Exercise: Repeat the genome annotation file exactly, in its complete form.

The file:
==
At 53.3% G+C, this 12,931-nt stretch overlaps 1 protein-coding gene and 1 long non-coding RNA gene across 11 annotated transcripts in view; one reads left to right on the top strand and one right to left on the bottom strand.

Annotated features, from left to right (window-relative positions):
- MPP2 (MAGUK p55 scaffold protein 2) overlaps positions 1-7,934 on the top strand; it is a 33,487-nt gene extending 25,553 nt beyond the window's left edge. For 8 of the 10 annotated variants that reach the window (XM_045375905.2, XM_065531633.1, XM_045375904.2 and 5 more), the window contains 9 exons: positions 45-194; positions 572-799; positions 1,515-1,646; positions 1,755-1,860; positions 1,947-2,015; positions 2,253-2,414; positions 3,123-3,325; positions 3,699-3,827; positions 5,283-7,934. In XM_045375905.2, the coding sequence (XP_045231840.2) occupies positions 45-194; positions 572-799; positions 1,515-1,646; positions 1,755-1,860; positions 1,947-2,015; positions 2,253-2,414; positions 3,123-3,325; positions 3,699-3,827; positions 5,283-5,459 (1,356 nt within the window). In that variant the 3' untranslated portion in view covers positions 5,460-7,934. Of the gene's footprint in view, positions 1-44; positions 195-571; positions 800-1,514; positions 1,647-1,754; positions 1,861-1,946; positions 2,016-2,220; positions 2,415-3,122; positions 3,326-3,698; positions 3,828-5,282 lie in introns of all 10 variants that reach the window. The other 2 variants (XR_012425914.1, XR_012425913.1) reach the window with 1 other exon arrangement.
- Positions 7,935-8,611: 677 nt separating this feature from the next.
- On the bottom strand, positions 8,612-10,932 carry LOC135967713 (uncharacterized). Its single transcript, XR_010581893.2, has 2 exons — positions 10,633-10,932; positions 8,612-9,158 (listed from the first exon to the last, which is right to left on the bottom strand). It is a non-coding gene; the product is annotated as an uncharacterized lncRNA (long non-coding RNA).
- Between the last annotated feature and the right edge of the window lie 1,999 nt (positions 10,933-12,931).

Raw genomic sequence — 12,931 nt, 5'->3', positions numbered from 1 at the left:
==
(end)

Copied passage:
At 53.3% G+C, this 12,931-nt stretch overlaps 1 protein-coding gene and 1 long non-coding RNA gene across 11 annotated transcripts in view; one reads left to right on the top strand and one right to left on the bottom strand.

Annotated features, from left to right (window-relative positions):
- MPP2 (MAGUK p55 scaffold protein 2) overlaps positions 1-7,934 on the top strand; it is a 33,487-nt gene extending 25,553 nt beyond the window's left edge. For 8 of the 10 annotated variants that reach the window (XM_045375905.2, XM_065531633.1, XM_045375904.2 and 5 more), the window contains 9 exons: positions 45-194; positions 572-799; positions 1,515-1,646; positions 1,755-1,860; positions 1,947-2,015; positions 2,253-2,414; positions 3,123-3,325; positions 3,699-3,827; positions 5,283-7,934. In XM_045375905.2, the coding sequence (XP_045231840.2) occupies positions 45-194; positions 572-799; positions 1,515-1,646; positions 1,755-1,860; positions 1,947-2,015; positions 2,253-2,414; positions 3,123-3,325; positions 3,699-3,827; positions 5,283-5,459 (1,356 nt within the window). In that variant the 3' untranslated portion in view covers positions 5,460-7,934. Of the gene's footprint in view, positions 1-44; positions 195-571; positions 800-1,514; positions 1,647-1,754; positions 1,861-1,946; positions 2,016-2,220; positions 2,415-3,122; positions 3,326-3,698; positions 3,828-5,282 lie in introns of all 10 variants that reach the window. The other 2 variants (XR_012425914.1, XR_012425913.1) reach the window with 1 other exon arrangement.
- Positions 7,935-8,611: 677 nt separating this feature from the next.
- On the bottom strand, positions 8,612-10,932 carry LOC135967713 (uncharacterized). Its single transcript, XR_010581893.2, has 2 exons — positions 10,633-10,932; positions 8,612-9,158 (listed from the first exon to the last, which is right to left on the bottom strand). It is a non-coding gene; the product is annotated as an uncharacterized lncRNA (long non-coding RNA).
- Between the last annotated feature and the right edge of the window lie 1,999 nt (positions 10,933-12,931).

Raw genomic sequence — 12,931 nt, 5'->3', positions numbered from 1 at the left: